The building at Baxter’s Place has a fascinating history. It was the former home of several generations of the Stevenson family. This family was responsible for designing the majority of Scottish lighthouses for more than 150 years. Today it is a luxury hotel.
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Thomas Smith traded as a tinsmith in Edinburgh, where he produced oil lamps and brass fittings. For a while was a partner to the Commercial Shipping Company. He later secured contracts, providing street lighting apparatus in Edinburgh, Glasgow, Aberdeen and several other Scottish towns. The oil lamps used parabolic reflectors, which were much brighter than any produced by his rival companies.
Smith realised that he could put his innovative lighting to broader use. He became involved with the Northern Lighthouse Board, established in 1786. The NLB built their first four lights on the Scottish coast. These lights were at Kinnaird Head, North Ronaldsay, Eilean Glas and Mull of Kintyre, all on challenging sites. Smith was involved with the lighting of all of these.
Thomas had a sad start to his family life; in 1778, he married Elizabeth Couper, and they had three children, but she died in 1786. The following year, Thomas remarried, but his second wife died just four years later.
With the expansion of Greenock as a busy port, Pladda and Little Cumbrae Lighthouses were built. As the demand for new lighthouses increased, Smith was required to travel, often to remote locations. However, it wasn’t easy with a family to look after.
A close friend and neighbour, Jane Lillie, had known both of Smith’s wives. She offered to look after his children whilst he was away.
At age 19, Jane Lillie married Alan Stevenson. Their first and only child was Robert, born in Glasgow on 8th June 1772. Robert was named after his grandfather and great grandfather. Robert’s father, Alan, died in 1774 when he was only two years old.
Jane later married Thomas Smith on 14th November 1792, with two children from a previous marriage. She and Thomas had a daughter, Elizabeth, who died aged 7.
Robert frequently visited Thomas in his workshop, and by 1797 he had become an established business partner. He married Thomas Smith’s oldest daughter Jane in 1799. For many years, Jane had been his stepsister, meaning that Thomas Smith, his step-father, also became his father in law!
Smith bought the rights to a plot of land in the village of Greenside, part of the New Town alongside Calton Hill. A house was built at Baxter’s Place, with five stories facing north and six facing south. Behind it had an apple orchard and a large garden.
Baxter’s Place was set back from the quiet road leading down to Leith. A side entrance on the ground floor opened into Greenside Lane. From here, Thomas and Robert carried out their lighthouse business for the duration of their partnership.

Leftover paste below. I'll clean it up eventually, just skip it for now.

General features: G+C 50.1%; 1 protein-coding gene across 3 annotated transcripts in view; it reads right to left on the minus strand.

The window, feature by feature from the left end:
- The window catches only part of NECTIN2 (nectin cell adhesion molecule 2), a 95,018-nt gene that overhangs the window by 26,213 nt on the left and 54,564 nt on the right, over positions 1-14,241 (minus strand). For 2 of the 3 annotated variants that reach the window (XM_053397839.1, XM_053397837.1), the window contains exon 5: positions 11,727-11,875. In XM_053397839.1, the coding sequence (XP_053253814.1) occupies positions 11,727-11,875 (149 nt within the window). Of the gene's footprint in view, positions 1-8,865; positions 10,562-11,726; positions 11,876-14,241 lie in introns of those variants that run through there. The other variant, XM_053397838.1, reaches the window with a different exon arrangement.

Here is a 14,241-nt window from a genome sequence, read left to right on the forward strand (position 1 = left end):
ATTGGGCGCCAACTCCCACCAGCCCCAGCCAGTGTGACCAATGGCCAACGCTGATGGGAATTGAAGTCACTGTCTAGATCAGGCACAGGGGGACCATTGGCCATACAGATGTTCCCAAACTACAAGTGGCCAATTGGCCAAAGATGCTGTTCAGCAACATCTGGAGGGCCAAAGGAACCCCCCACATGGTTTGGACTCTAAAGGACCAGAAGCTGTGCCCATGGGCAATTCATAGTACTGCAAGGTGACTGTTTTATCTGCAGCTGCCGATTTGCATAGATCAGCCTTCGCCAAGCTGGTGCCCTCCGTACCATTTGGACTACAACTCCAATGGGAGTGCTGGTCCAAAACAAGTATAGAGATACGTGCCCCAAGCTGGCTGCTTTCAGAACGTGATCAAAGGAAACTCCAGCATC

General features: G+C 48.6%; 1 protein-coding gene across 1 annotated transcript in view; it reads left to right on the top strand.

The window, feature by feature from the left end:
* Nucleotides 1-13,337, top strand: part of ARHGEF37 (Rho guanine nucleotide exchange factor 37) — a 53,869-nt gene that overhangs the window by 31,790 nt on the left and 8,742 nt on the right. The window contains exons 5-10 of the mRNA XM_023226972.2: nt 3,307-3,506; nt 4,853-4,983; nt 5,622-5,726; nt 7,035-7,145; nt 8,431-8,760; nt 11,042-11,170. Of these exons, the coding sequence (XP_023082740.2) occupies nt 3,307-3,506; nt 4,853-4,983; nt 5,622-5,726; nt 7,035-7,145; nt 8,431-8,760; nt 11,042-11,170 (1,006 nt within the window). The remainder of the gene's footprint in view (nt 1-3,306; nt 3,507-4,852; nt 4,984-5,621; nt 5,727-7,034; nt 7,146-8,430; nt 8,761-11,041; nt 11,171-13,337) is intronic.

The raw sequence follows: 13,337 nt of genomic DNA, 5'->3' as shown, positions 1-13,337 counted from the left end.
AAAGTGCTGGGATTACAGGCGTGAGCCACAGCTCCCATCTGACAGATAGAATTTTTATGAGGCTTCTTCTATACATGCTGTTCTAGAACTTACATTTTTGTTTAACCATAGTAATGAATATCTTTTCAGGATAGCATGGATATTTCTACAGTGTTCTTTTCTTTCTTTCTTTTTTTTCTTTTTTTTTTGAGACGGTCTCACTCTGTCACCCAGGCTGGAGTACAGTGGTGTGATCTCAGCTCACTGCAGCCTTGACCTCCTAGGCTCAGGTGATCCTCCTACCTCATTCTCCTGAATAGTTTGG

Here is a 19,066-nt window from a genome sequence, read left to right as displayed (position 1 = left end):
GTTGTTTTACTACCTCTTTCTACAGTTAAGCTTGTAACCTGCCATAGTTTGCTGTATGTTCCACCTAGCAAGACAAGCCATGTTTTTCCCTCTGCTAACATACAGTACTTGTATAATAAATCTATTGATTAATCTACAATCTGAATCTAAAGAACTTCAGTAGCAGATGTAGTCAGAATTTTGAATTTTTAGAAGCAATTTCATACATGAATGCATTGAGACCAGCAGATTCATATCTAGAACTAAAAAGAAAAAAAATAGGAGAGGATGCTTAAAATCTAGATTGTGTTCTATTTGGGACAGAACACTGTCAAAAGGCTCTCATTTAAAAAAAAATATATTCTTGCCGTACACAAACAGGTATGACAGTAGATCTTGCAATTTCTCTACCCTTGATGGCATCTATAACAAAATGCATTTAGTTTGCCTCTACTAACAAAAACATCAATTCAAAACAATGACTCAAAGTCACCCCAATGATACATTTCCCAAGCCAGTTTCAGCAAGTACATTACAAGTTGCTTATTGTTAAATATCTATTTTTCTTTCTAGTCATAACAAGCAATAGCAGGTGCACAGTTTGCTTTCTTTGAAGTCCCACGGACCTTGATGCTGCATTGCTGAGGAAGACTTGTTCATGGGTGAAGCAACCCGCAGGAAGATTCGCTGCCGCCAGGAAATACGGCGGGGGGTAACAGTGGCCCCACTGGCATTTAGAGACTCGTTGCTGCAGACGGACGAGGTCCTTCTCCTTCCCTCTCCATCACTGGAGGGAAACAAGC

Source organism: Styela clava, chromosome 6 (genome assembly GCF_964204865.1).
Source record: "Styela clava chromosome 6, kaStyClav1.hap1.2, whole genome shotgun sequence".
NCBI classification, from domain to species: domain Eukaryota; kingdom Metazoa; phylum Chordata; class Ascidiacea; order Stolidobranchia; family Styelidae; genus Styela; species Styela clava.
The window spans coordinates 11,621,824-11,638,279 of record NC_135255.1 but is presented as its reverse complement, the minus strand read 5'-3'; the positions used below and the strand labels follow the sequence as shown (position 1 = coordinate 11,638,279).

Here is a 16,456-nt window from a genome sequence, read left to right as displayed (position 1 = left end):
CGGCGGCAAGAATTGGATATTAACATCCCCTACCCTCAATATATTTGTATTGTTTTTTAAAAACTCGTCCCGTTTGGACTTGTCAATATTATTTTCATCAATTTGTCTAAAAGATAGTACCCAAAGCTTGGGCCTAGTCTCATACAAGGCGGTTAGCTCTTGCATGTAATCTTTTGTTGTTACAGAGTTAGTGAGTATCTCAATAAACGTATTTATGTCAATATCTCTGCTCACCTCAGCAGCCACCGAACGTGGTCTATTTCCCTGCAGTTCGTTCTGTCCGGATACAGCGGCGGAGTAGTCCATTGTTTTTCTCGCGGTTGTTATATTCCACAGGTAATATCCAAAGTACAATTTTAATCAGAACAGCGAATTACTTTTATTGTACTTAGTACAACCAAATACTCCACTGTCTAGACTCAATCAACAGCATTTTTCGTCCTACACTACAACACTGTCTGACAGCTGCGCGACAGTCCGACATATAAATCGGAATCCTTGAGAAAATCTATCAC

Thomas Smith died in Baxter’s Place in June 1815, and his wife Jane died five years later.
Robert Stevenson became Engineer to the Northern Lighthouse Board in 1808, serving until he retired in 1843. He was responsible for the building of at least 23 lighthouses.
Robert and Jane had four children, a daughter, Jane Warden, and three sons: Alan, David and Thomas. The three sons would continue the line of lighthouse engineers. All of the second generations were born in Baxter’s Place.
Thomas and his wife had a son, Robert Louis. Despite his father wishing him to continue the tradition, became a prolific writer. Robert Louis Stevenson drew influence for many of his stories on his travels and experiences within the lighthouse service.
Robert Stevenson died on 12th July 1850, aged 78. He is buried in New Calton Burial Ground, Edinburgh, alongside his wife.
Robert had successfully moved his family’s graves to the new site after a battle to extend east from Princes Street and Waterloo Place.
By 2008 Baxter’s Place was standing derelict, having been vacant for many years. By March 2009, full planning permission had been granted for 1-5 Baxter’s Place to become a licensed hotel. However, it was not until 2013 that conversion of the terrace took place.
The three Georgian townhouses were converted into public rooms. Behind a new annexe was built containing most of the 240 hotel bedrooms. The Grade A listed Georgian building was officially opened in early 2017.
The hotel includes a replica bust of Robert Stevenson. There are lighthouse related artefacts, and the hotel includes the aptly named restaurant The Lantern Room.